Buehlmann replaces Sotorp at UBS Global AM; Nomura AM opens in Dubai; HSBC Global AM names new Asia chief executive

08            Regulatory Analysis
Stock Connect plan sparks worries over rat trading in Hong Kong

09            Regulatory Roundup
Malaysia’s new capital markets rules; Taiwan relaxes limits on overseas investing

10            Data Centre
Findings on sovereign wealth fund allocations from a recent report

84            Bookend
China’s Second Continent: How a million migrants are building a new empire in Africa, by Howard French


Asset Owners
12            Korean institutions plan allocation shifts
Asset owners are re-assessing exposures to bonds and domestic equities and exploring alternative strategies.

14            AI300: The top 300 institutional investors by assets in Asia Pacific.

30            Q&A: Gary Brader, CIO of QBE Insurance Group

32            AustralianSuper raises property exposure; CIC vows to improve systems; new head at Future Fund

34            Asian private banks look to build out platforms
Southeast Asia wealth management heads debate challenges and opportunities with BNY Mellon.

40            Q&A: Alexis Calla, global head of investment advisory and strategy at Standard Chartered

42            Nomura integrates Asia, Japan wealth units; UBP builds multi-family office

Fund Managers
44           Multi-asset funds: fad or fundamental?
Mixed performance has led to outflows from these strategies, but their future in Asia may be about more than just returns.

52            Investors are keen on alternatives and Europe, and want Japan to enter a passport scheme, find the Clifford Chance/AsianInvestor survey.

58            Modi win fills fund managers with hope; Axa IM, JP Morgan AM on retail expansion drive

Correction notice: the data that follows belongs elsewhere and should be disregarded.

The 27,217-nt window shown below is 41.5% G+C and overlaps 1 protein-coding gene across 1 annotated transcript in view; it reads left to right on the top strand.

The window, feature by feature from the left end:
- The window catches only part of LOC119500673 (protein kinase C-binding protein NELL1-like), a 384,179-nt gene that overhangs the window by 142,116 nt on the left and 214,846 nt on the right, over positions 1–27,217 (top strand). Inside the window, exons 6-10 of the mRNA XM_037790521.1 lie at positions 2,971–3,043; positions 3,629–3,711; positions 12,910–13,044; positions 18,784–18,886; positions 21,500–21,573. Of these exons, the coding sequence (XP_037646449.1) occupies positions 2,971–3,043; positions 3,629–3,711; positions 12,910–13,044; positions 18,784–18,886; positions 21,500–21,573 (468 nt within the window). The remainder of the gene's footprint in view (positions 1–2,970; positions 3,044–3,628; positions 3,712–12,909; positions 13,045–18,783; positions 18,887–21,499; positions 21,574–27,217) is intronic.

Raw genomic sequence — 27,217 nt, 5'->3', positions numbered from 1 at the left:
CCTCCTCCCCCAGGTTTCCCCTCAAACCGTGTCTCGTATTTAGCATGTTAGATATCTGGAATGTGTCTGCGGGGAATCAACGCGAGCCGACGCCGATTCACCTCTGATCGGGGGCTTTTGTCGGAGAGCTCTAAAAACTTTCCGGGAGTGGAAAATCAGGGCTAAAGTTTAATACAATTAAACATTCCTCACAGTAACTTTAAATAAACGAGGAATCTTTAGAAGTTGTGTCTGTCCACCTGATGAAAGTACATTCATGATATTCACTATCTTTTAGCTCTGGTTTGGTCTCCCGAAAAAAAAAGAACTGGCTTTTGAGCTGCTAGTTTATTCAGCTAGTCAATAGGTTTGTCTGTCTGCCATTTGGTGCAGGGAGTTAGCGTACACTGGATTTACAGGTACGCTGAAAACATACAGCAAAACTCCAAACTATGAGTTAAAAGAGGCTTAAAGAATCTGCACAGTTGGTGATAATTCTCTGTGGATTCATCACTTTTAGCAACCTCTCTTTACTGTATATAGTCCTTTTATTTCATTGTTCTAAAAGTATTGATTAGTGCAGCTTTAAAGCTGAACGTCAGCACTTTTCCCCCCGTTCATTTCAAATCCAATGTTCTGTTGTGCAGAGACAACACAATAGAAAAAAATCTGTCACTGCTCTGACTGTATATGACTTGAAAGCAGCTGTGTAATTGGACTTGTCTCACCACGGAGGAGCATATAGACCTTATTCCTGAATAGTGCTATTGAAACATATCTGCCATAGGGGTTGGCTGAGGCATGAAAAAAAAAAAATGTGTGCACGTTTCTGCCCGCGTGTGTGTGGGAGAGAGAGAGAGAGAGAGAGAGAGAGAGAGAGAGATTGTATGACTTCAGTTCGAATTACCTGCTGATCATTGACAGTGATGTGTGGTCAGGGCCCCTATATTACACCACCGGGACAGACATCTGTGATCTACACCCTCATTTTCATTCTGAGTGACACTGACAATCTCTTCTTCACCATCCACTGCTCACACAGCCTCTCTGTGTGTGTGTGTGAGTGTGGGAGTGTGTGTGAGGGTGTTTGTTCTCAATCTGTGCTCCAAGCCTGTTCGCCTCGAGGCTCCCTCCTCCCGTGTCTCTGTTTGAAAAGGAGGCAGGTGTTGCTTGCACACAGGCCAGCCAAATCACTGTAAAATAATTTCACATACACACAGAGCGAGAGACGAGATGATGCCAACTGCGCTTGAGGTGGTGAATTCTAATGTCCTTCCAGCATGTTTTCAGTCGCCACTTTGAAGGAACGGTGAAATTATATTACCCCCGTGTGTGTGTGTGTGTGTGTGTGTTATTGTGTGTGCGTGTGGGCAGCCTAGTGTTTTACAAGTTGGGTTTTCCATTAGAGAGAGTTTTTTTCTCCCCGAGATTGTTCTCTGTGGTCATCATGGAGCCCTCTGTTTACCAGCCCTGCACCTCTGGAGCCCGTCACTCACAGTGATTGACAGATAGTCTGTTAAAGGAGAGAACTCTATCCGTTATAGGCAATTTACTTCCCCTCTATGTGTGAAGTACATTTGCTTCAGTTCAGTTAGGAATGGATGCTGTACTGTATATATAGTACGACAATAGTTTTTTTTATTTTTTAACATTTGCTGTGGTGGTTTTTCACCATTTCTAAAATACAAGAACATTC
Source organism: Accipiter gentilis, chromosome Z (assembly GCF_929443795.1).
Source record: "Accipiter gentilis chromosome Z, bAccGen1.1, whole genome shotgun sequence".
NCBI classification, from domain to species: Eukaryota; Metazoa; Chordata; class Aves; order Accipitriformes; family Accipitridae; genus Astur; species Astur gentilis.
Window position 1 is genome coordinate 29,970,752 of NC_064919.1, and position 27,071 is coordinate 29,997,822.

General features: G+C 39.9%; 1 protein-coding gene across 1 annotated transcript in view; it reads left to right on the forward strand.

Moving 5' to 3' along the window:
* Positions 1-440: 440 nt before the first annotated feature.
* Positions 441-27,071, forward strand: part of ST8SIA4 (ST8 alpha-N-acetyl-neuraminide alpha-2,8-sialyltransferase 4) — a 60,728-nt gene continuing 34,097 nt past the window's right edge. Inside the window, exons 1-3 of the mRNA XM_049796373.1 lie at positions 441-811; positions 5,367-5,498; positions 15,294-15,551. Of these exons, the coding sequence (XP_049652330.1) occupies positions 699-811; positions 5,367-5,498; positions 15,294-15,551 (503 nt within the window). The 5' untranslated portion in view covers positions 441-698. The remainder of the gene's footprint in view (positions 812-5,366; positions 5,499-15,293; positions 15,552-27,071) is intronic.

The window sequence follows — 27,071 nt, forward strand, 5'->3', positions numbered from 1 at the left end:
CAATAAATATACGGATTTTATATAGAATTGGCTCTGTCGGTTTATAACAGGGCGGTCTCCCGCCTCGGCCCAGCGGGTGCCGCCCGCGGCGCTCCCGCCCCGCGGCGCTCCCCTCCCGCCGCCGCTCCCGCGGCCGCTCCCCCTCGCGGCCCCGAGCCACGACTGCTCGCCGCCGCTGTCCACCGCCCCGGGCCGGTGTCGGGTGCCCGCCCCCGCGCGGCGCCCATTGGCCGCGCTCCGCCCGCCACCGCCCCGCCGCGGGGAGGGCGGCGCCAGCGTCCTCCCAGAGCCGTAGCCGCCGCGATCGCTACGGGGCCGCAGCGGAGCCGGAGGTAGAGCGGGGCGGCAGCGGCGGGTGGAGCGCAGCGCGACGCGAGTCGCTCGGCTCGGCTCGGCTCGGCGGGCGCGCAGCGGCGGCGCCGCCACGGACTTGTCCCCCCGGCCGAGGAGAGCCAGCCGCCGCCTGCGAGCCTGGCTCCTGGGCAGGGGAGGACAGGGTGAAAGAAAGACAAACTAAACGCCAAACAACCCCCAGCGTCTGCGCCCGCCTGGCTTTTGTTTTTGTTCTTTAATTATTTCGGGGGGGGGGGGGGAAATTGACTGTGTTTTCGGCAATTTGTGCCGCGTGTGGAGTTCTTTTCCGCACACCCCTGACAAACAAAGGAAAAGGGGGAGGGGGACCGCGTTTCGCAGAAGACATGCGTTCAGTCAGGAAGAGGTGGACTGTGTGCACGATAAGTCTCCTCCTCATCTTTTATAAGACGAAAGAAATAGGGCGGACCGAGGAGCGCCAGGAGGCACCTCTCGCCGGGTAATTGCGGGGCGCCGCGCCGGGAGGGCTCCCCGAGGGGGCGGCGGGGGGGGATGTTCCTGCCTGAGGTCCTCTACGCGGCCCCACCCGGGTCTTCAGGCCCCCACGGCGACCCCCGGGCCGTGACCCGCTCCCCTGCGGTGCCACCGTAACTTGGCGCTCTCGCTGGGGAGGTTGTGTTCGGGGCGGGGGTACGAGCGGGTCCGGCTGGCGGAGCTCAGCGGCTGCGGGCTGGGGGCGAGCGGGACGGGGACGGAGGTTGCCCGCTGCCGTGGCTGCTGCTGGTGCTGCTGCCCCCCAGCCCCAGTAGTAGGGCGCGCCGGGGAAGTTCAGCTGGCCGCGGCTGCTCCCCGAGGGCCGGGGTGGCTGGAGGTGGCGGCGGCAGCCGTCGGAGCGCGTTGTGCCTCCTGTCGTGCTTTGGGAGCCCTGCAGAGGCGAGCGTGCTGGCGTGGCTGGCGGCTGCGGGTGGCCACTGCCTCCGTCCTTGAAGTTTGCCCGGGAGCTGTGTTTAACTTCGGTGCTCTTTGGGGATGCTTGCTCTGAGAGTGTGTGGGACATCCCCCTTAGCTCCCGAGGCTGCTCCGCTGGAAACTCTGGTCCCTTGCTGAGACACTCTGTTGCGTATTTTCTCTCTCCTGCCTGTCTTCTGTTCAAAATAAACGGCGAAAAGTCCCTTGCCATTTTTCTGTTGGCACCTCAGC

Alternative Investments
60           Australia’s tug of war over hedge fund fees
Though notoriously resistant to hedge fund fee levels, superannuation funds are looking more at the asset class.

62            Q&A: Darren Massara, NewQuest Capital Partners

64            Incapture readies hedge fund, eyes Asia; Hamilton Lane expands team

Asset Services
66           Traders turn to Swiss army knife solution
Complex trading strategies are driving demand for multi-asset electronic trading platforms.

68            Operations manager: Michael Coleman, RCMA Asset Management

69            MSCI keeps A-shares waiting for EM status; wake-up call for RMBelievers

69            Trader talk: Dominic Ho, CSOP Asset Management           

80            Korea Institutional Investor Awards
AsianInvestor hosted its fourth annual Korea awards in Seoul in June. Here are the reasons we chose the winners.

83            London sets out its stall as RMB hub at the LSE Greater China forum in Hong Kong.

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July 2014 Magazine
AsianInvestor Magazine

What's in this issue

Top 300 institutional investors
Asian private banks on expansion trail
Stock Connect sparks worries over insider trading
Australia’s tug of war over hedge fund fees